It is the spreading of ideas, the routing out of the bad and transformation of the good, that leads to the advancement of civilizations.
Another form of isolation that modern tech has created is intellectual. Before the advent of Facebook and Twitter we had to confront worldviews and ideas that differed from our own. As uncomfortable as this could sometimes be it played a pivotal role in generating new ways of thinking; allowing space for intellectual growth and debate. However, many platforms have implemented algorithms which, with the use of AI, directly prevent us from coming into contact with new and conflicting opinions. This kind of echo-chamber, now becoming popular in the real world as well, is of great disservice to all of us within our society. It is the spreading of ideas, the routing out of the bad and transformation of the good, that leads to the advancement of civilizations. Allowing ourselves to be secluded from those who share different ideologies than us leads to cultural stagnation and death.
So what can you do to combat this? Plan time every week to spend time with someone. Whether its a friend or family member genuine conversation will be much more rewarding than anything you find online. Also, choose to follow a page or person who disagrees with your world view, doing so will allow you to understand better the thinking of others and perhaps change your own.
Lately I have noticed an unsettling trend in my own behavior. I’ve always been a bit of a gamer and have loved losing myself in an RPG like Skyrim or The Witcher. I would play for hours, crafting a narrative for my character and tackling whatever quest the game had to throw at me. I still play sometimes, but now I can’t seem to focus on the adventure in front of me. I always end up with a podcast or YouTube video playing on the phone next to me. What used to demand my attention for hours can no longer keep it for more than a few minutes. Why is that?
Well it turns out that our brains are complex machines. One thing they do very well is predict when and how often we need to do something. They do this by tracking our habits. Unfortunately our use of social media, Netflix binging, and swiping right has played havoc on our brains. What used to rarely occupy our thoughts has hijacked them.
As an example lets imagine you create a Twitter account. At first you post something every couple of days, and maybe you check your feed once a day. As time goes on you become a more active user and begin checking it multiple times a day. Eventually you find yourself checking it constantly when ever you have a brief moment to spare. As your consumption increases your brain begins to learn and predict that you need to check your Twitter feed every 15 minutes and it leads you to doing so without even noticing. This often comes at the cost of something that actually demands our time and attention (such as a date or a meeting).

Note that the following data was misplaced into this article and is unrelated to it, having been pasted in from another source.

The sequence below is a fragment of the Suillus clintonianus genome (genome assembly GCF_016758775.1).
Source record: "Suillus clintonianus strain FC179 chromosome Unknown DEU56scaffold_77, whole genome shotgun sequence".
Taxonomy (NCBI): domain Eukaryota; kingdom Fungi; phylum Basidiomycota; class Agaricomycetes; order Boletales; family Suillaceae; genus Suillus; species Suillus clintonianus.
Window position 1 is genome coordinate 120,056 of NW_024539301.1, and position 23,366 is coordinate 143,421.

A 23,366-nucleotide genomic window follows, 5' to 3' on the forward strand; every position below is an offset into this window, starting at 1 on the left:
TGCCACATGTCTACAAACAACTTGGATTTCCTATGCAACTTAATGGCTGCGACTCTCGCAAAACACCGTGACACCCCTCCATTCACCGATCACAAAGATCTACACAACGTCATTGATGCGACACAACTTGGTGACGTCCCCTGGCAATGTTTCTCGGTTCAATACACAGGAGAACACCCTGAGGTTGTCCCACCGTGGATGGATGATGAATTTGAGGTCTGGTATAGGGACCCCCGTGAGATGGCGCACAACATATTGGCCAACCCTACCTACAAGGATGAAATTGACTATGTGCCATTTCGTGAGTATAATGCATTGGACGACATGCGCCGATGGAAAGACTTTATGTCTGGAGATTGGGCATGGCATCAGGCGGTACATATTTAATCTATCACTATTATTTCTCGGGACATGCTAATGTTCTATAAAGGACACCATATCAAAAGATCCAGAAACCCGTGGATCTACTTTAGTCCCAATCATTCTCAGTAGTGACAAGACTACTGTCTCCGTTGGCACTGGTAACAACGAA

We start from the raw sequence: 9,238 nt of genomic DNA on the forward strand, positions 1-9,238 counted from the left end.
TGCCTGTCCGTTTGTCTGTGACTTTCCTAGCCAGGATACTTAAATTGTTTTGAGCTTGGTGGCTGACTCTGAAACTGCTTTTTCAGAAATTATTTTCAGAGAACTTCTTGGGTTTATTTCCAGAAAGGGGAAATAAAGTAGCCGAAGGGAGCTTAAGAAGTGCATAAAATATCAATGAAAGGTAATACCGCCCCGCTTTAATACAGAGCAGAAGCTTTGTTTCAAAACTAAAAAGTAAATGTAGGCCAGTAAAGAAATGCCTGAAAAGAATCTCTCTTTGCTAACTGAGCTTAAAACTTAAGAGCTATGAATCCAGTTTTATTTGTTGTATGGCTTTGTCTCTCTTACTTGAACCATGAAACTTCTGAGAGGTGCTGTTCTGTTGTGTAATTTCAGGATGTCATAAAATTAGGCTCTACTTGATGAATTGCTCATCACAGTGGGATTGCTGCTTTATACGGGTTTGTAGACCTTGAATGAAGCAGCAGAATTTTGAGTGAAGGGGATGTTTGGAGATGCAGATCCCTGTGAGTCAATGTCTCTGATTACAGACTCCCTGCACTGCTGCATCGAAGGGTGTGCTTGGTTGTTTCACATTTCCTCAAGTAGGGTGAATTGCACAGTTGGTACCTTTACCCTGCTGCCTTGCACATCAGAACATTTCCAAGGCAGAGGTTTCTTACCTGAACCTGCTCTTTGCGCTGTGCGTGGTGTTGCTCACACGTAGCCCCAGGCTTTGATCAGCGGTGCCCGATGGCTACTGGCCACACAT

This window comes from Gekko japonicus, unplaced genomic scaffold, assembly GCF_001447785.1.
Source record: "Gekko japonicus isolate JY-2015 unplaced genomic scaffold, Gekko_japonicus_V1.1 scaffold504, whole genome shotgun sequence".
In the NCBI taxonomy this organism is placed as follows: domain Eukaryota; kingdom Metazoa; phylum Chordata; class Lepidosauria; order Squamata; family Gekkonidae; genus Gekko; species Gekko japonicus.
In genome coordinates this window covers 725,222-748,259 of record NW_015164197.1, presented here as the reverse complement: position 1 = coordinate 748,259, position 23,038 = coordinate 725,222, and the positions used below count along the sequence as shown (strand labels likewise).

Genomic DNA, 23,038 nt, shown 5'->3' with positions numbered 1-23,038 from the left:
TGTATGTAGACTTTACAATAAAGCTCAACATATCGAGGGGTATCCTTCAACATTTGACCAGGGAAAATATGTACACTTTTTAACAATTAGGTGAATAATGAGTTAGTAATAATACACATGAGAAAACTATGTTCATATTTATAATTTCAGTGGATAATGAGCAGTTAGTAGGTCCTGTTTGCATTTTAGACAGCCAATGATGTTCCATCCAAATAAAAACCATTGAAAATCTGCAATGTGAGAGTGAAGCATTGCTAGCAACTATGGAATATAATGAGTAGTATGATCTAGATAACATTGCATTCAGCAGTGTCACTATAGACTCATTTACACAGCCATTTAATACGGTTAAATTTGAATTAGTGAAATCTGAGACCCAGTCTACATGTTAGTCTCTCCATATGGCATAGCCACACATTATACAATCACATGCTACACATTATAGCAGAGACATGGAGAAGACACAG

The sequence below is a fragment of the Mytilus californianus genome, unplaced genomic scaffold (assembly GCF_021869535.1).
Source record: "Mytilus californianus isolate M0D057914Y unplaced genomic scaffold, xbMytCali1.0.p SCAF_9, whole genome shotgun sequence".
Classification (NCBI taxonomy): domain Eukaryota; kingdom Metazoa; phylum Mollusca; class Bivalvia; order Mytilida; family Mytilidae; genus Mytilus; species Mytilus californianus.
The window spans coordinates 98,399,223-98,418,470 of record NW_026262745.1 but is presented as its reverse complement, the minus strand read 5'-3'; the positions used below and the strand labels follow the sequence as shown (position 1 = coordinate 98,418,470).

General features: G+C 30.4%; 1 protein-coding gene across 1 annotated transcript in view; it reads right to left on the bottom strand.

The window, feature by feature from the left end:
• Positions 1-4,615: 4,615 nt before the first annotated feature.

This constant barrage of information from multiple outlets leads to what is called partial attention deficit disorder or Continuous Partial Attention; the process of paying superficial attention to a large number of sources of incoming information. This is clearly hampering our personal and professional relationships as we lack the ability to focus meaningfully on any one person or event.
So what can you do to combat this? Its not easy but one way to conquer this impulse is to gradually increase the time between using the attention grabbing app or device. Do you find yourself checking Facebook every 20 minutes? Start with small changes like checking it every 30 or 45 minutes. Eventually your brain will notice the change and your reliance on your device will become minimal.
The overwhelming message of this post is to get out and live life. Be happy and build lasting relationships with the people you love. This isn’t revolutionary, and that’s the point. We’ve become so obsessed with material and technological advancement and change that we have forgotten what it is to just ‘be’. Buried under all of our tech is a way of life that we are losing. But with mindfulness and time we can remember what it was like to exist fully in the moment as relational creatures and find happiness in the world around us.
Oh and thank you for reading this post (*it’s my first*). Be sure to check back on my page for future ramblings.